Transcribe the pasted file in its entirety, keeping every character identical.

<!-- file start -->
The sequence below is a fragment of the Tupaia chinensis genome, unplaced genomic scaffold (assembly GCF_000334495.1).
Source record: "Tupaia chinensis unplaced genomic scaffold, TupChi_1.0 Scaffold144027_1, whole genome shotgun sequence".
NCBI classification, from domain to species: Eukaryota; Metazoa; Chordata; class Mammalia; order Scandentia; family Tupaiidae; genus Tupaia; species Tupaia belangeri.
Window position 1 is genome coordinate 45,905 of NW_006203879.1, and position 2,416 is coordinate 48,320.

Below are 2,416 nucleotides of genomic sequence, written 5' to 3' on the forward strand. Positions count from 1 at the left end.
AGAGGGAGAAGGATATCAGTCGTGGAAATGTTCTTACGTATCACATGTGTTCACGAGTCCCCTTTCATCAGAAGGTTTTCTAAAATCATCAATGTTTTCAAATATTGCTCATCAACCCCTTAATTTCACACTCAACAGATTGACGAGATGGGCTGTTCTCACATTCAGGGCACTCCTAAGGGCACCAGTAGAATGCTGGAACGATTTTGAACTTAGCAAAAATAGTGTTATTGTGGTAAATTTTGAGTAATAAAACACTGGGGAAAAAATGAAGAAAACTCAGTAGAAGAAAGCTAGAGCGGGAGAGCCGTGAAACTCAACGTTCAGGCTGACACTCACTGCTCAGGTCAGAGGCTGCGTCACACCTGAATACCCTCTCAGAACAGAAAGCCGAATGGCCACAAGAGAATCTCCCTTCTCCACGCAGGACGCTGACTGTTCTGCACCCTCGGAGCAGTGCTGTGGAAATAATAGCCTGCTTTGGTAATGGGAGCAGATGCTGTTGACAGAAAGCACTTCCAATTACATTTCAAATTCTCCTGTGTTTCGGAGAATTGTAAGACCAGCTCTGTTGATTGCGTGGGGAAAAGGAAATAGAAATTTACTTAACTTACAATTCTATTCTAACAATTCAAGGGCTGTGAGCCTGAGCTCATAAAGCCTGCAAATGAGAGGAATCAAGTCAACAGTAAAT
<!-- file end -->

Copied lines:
The sequence below is a fragment of the Tupaia chinensis genome, unplaced genomic scaffold (assembly GCF_000334495.1).
Source record: "Tupaia chinensis unplaced genomic scaffold, TupChi_1.0 Scaffold144027_1, whole genome shotgun sequence".
NCBI classification, from domain to species: Eukaryota; Metazoa; Chordata; class Mammalia; order Scandentia; family Tupaiidae; genus Tupaia; species Tupaia belangeri.
Window position 1 is genome coordinate 45,905 of NW_006203879.1, and position 2,416 is coordinate 48,320.

Below are 2,416 nucleotides of genomic sequence, written 5' to 3' on the forward strand. Positions count from 1 at the left end.
AGAGGGAGAAGGATATCAGTCGTGGAAATGTTCTTACGTATCACATGTGTTCACGAGTCCCCTTTCATCAGAAGGTTTTCTAAAATCATCAATGTTTTCAAATATTGCTCATCAACCCCTTAATTTCACACTCAACAGATTGACGAGATGGGCTGTTCTCACATTCAGGGCACTCCTAAGGGCACCAGTAGAATGCTGGAACGATTTTGAACTTAGCAAAAATAGTGTTATTGTGGTAAATTTTGAGTAATAAAACACTGGGGAAAAAATGAAGAAAACTCAGTAGAAGAAAGCTAGAGCGGGAGAGCCGTGAAACTCAACGTTCAGGCTGACACTCACTGCTCAGGTCAGAGGCTGCGTCACACCTGAATACCCTCTCAGAACAGAAAGCCGAATGGCCACAAGAGAATCTCCCTTCTCCACGCAGGACGCTGACTGTTCTGCACCCTCGGAGCAGTGCTGTGGAAATAATAGCCTGCTTTGGTAATGGGAGCAGATGCTGTTGACAGAAAGCACTTCCAATTACATTTCAAATTCTCCTGTGTTTCGGAGAATTGTAAGACCAGCTCTGTTGATTGCGTGGGGAAAAGGAAATAGAAATTTACTTAACTTACAATTCTATTCTAACAATTCAAGGGCTGTGAGCCTGAGCTCATAAAGCCTGCAAATGAGAGGAATCAAGTCAACAGTAAAT